Friday of the 6th Week of the Year

Mk 8:34-9:1

The Conditions of Discipleship


Here are some lines from an email I received from a good friend.

“Funny how people want to get a front seat at any game or concert, but scramble to get a back seat at church services. Funny how we can’t think of anything to say when we pray but don’t have difficulty thinking of things to talk about to a friend.”

One’s spiritual life seems not to get enough property. Let me add some lines of my own: “Funny how people could work themselves to death, making millions and sacrificing their significant relationships, their honesty as persons, quality time for family and for themselves, yet they could not bring with them even a single cent when they die.” Funny? Nobody is laughing for this is one hard reality that’s no laughing matter. See how our Lord is so serious in imparting to us this message in today’s gospel.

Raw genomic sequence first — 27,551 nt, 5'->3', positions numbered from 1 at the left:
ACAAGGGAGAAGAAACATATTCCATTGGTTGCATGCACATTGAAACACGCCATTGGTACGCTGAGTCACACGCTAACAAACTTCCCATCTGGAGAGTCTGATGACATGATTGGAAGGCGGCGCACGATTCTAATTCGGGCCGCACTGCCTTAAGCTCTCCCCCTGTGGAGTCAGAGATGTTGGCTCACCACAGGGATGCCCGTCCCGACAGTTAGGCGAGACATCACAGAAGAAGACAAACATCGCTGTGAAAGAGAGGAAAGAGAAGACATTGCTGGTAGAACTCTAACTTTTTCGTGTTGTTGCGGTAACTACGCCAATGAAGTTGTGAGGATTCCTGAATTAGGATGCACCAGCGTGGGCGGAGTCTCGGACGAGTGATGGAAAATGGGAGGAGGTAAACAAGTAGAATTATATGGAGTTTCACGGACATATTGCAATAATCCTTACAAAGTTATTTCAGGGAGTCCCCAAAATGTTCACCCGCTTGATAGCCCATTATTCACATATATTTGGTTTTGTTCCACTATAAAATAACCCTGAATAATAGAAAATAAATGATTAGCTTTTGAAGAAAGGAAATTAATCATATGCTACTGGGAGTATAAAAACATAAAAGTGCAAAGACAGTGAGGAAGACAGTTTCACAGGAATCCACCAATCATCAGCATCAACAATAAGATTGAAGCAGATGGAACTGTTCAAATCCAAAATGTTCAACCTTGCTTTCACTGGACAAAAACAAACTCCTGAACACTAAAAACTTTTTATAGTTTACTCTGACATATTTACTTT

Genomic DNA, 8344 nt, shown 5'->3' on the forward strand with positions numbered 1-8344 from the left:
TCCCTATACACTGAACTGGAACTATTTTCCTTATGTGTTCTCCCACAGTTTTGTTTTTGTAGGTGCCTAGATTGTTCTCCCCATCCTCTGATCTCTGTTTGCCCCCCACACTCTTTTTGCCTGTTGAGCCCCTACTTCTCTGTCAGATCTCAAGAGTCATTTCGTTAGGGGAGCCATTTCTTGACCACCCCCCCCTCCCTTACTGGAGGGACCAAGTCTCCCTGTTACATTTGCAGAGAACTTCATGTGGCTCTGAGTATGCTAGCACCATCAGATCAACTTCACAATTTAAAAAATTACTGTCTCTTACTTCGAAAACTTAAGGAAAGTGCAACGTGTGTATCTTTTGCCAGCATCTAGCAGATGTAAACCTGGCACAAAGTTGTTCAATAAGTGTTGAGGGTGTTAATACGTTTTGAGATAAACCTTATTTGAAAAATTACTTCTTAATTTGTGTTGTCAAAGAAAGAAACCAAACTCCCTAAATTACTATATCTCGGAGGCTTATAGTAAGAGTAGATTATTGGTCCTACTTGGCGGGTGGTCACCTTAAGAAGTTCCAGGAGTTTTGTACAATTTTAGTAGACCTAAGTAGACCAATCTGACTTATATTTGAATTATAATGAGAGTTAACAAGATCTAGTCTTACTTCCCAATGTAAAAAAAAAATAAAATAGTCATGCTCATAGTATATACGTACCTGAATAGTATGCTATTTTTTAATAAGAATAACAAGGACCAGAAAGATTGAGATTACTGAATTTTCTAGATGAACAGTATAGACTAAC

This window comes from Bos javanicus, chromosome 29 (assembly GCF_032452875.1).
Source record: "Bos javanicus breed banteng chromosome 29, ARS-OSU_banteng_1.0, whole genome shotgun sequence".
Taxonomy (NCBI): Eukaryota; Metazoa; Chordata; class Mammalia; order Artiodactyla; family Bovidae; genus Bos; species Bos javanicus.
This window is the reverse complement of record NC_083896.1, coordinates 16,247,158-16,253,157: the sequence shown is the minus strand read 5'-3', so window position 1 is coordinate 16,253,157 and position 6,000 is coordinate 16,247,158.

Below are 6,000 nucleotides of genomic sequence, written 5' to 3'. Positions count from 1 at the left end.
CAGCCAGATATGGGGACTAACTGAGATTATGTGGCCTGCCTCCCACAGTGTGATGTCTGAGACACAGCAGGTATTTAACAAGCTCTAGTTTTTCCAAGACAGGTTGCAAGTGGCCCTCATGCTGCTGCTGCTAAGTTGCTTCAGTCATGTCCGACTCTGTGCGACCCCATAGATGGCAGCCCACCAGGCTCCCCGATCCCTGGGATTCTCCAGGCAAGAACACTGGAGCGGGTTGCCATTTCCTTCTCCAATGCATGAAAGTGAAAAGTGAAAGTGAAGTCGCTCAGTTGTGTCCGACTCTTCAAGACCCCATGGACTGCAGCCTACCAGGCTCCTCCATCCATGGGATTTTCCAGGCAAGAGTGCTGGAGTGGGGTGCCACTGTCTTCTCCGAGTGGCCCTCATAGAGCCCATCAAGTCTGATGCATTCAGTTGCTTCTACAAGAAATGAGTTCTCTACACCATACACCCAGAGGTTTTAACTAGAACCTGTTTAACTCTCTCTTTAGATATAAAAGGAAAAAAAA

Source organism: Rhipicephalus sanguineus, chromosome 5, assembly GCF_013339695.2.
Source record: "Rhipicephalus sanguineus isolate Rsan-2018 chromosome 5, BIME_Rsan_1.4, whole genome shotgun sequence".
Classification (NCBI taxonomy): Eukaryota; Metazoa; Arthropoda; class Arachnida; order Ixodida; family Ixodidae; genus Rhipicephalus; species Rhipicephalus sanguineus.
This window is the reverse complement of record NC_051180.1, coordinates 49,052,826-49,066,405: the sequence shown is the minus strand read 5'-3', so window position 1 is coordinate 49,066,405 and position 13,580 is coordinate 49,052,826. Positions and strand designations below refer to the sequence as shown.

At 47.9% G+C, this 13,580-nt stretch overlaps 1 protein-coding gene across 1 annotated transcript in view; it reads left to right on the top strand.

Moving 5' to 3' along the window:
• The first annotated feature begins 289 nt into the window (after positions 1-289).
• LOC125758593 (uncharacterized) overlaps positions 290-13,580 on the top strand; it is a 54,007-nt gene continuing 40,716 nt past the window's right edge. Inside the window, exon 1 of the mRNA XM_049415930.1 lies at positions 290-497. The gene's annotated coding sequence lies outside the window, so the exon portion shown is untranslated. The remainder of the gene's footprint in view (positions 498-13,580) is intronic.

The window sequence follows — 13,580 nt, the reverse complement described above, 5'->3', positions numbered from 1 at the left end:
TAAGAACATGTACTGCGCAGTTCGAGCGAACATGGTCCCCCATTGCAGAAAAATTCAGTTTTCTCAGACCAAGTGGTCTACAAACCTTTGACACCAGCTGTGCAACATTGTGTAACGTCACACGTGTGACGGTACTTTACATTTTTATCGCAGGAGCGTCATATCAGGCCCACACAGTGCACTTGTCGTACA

Life is short. We have to make full use of the time and opportunities given us. Are we in good relationships with most people? Have we given time for our families? What are our priorities in life? Do we give ourselves ample time to be alone and be in solitude? If our answers are “No” to most of these questions, there is a need to rethink our lives for we are making the best of opportunities to work for a greater life that awaits us all. (Fr. Emmanuel Menguito, SVD Bible Diary 2004)


Today, Jesus summons, “If you want to be my disciple, deny yourself, take up your cross and follow me.” Three imperatives to remember: Deny, Take and Follow. These commands put together mean DISCIPLESHIP.

But how can Jesus attract disciples if he promises cross and denial?

Ironically, the more Jesus demands suffering, the more people get attracted to Him. The willingness to suffer for Christ is the ultimate expression of discipleship. The invitation to follow Him is far more consoling than the suffering experienced on the way. One who is truly attracted to Jesus focuses more on the intensity of the call than the pain of suffering. Think of the martyrs.